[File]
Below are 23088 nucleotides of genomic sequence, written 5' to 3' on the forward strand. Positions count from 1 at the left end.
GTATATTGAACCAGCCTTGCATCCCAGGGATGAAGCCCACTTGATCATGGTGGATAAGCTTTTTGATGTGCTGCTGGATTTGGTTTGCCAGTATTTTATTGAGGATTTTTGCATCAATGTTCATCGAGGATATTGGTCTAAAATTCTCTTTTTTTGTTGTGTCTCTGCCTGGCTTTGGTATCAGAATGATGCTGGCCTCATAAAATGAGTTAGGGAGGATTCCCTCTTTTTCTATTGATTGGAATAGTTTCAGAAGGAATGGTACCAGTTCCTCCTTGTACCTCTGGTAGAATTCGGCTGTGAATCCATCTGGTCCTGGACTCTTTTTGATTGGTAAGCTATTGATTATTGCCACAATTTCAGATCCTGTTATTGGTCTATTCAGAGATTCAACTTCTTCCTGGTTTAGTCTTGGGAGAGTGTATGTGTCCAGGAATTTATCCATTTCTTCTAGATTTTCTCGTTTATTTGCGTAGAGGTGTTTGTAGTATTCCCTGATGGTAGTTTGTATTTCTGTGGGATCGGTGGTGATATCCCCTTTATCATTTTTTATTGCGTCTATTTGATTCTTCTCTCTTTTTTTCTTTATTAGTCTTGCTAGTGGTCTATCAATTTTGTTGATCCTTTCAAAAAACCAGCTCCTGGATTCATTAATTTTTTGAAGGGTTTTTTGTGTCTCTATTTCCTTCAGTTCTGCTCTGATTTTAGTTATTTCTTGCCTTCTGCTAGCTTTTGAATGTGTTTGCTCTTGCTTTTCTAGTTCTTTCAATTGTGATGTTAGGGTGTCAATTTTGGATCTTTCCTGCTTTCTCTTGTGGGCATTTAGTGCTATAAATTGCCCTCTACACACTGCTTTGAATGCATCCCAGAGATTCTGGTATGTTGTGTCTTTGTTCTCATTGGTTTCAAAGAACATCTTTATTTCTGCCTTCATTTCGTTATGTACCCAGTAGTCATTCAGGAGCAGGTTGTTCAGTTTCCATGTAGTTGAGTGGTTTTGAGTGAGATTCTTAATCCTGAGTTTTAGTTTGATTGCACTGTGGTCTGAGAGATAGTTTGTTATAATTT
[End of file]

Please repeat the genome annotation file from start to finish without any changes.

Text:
Below are 23088 nucleotides of genomic sequence, written 5' to 3' on the forward strand. Positions count from 1 at the left end.
GTATATTGAACCAGCCTTGCATCCCAGGGATGAAGCCCACTTGATCATGGTGGATAAGCTTTTTGATGTGCTGCTGGATTTGGTTTGCCAGTATTTTATTGAGGATTTTTGCATCAATGTTCATCGAGGATATTGGTCTAAAATTCTCTTTTTTTGTTGTGTCTCTGCCTGGCTTTGGTATCAGAATGATGCTGGCCTCATAAAATGAGTTAGGGAGGATTCCCTCTTTTTCTATTGATTGGAATAGTTTCAGAAGGAATGGTACCAGTTCCTCCTTGTACCTCTGGTAGAATTCGGCTGTGAATCCATCTGGTCCTGGACTCTTTTTGATTGGTAAGCTATTGATTATTGCCACAATTTCAGATCCTGTTATTGGTCTATTCAGAGATTCAACTTCTTCCTGGTTTAGTCTTGGGAGAGTGTATGTGTCCAGGAATTTATCCATTTCTTCTAGATTTTCTCGTTTATTTGCGTAGAGGTGTTTGTAGTATTCCCTGATGGTAGTTTGTATTTCTGTGGGATCGGTGGTGATATCCCCTTTATCATTTTTTATTGCGTCTATTTGATTCTTCTCTCTTTTTTTCTTTATTAGTCTTGCTAGTGGTCTATCAATTTTGTTGATCCTTTCAAAAAACCAGCTCCTGGATTCATTAATTTTTTGAAGGGTTTTTTGTGTCTCTATTTCCTTCAGTTCTGCTCTGATTTTAGTTATTTCTTGCCTTCTGCTAGCTTTTGAATGTGTTTGCTCTTGCTTTTCTAGTTCTTTCAATTGTGATGTTAGGGTGTCAATTTTGGATCTTTCCTGCTTTCTCTTGTGGGCATTTAGTGCTATAAATTGCCCTCTACACACTGCTTTGAATGCATCCCAGAGATTCTGGTATGTTGTGTCTTTGTTCTCATTGGTTTCAAAGAACATCTTTATTTCTGCCTTCATTTCGTTATGTACCCAGTAGTCATTCAGGAGCAGGTTGTTCAGTTTCCATGTAGTTGAGTGGTTTTGAGTGAGATTCTTAATCCTGAGTTTTAGTTTGATTGCACTGTGGTCTGAGAGATAGTTTGTTATAATTT